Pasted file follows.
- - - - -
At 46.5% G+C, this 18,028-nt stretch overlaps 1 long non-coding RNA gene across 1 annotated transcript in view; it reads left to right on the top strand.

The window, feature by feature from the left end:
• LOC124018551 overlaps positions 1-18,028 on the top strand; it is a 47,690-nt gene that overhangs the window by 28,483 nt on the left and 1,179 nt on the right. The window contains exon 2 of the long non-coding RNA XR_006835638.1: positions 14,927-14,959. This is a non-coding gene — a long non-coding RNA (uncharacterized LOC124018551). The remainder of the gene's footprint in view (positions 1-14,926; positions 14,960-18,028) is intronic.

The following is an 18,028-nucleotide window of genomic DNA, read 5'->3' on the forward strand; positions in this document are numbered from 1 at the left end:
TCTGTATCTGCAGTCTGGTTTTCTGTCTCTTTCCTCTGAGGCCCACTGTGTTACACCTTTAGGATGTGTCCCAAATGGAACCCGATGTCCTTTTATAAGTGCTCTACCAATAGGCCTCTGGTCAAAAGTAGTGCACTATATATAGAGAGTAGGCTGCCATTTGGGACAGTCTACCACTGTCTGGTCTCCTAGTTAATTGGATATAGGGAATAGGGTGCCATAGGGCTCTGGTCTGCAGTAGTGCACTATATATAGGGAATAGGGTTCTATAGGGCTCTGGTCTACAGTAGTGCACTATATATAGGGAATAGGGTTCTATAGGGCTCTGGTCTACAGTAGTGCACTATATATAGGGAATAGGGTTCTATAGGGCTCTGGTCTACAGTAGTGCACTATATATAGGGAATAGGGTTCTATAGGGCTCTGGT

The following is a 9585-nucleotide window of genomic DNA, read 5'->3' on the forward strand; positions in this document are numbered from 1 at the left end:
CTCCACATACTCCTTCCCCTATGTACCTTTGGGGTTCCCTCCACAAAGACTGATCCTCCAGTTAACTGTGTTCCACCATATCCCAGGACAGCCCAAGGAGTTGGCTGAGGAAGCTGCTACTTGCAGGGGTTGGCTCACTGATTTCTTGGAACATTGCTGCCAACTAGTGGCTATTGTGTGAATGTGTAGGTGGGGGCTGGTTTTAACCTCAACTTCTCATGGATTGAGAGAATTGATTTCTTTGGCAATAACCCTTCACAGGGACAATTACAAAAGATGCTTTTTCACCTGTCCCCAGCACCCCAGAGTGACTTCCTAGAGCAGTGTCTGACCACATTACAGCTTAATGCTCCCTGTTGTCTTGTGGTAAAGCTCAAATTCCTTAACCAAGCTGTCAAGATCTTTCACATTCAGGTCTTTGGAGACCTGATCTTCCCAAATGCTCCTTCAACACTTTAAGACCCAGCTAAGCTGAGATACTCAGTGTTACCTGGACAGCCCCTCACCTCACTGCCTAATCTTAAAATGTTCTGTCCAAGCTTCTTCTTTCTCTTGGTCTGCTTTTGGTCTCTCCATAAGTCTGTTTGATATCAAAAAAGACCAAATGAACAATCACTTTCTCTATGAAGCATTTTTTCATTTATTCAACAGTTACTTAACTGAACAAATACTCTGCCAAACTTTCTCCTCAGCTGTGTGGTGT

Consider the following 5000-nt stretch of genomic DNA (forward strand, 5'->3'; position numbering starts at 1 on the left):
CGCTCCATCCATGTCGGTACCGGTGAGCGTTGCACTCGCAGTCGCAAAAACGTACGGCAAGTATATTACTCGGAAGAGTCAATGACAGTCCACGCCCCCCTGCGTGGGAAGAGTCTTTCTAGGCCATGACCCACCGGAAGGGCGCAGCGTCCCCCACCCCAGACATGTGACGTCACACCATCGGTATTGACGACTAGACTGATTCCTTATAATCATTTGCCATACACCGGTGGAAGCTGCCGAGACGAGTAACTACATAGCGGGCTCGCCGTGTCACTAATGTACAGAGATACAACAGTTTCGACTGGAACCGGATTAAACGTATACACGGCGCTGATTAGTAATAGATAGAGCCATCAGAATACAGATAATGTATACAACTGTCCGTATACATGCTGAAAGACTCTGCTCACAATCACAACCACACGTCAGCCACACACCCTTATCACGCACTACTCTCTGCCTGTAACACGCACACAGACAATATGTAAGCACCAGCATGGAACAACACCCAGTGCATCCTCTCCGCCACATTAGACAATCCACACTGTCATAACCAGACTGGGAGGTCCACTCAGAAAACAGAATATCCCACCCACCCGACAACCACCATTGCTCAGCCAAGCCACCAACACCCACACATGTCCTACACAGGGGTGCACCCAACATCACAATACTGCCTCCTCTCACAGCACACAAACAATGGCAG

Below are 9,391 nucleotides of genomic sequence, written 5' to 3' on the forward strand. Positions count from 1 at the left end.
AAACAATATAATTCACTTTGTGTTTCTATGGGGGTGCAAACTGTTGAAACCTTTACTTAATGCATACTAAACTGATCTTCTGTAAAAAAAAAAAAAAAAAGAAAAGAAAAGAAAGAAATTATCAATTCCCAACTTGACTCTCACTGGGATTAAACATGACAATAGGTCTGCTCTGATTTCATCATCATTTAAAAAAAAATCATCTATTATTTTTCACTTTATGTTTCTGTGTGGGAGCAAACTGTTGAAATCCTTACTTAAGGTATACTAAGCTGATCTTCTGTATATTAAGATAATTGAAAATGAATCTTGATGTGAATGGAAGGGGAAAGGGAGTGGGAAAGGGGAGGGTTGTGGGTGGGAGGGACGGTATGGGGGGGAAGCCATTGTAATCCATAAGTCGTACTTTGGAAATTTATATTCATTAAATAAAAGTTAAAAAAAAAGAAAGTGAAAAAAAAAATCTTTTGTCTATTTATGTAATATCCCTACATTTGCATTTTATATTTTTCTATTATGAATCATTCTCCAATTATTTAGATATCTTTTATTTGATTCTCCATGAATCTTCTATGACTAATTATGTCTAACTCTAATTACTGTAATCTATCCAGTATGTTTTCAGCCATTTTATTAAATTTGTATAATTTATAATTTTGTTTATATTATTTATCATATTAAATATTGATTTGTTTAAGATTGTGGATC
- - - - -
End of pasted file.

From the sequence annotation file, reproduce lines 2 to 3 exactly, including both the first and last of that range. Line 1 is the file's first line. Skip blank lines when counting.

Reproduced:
The window, feature by feature from the left end:
• LOC124018551 overlaps positions 1-18,028 on the top strand; it is a 47,690-nt gene that overhangs the window by 28,483 nt on the left and 1,179 nt on the right. The window contains exon 2 of the long non-coding RNA XR_006835638.1: positions 14,927-14,959. This is a non-coding gene — a long non-coding RNA (uncharacterized LOC124018551). The remainder of the gene's footprint in view (positions 1-14,926; positions 14,960-18,028) is intronic.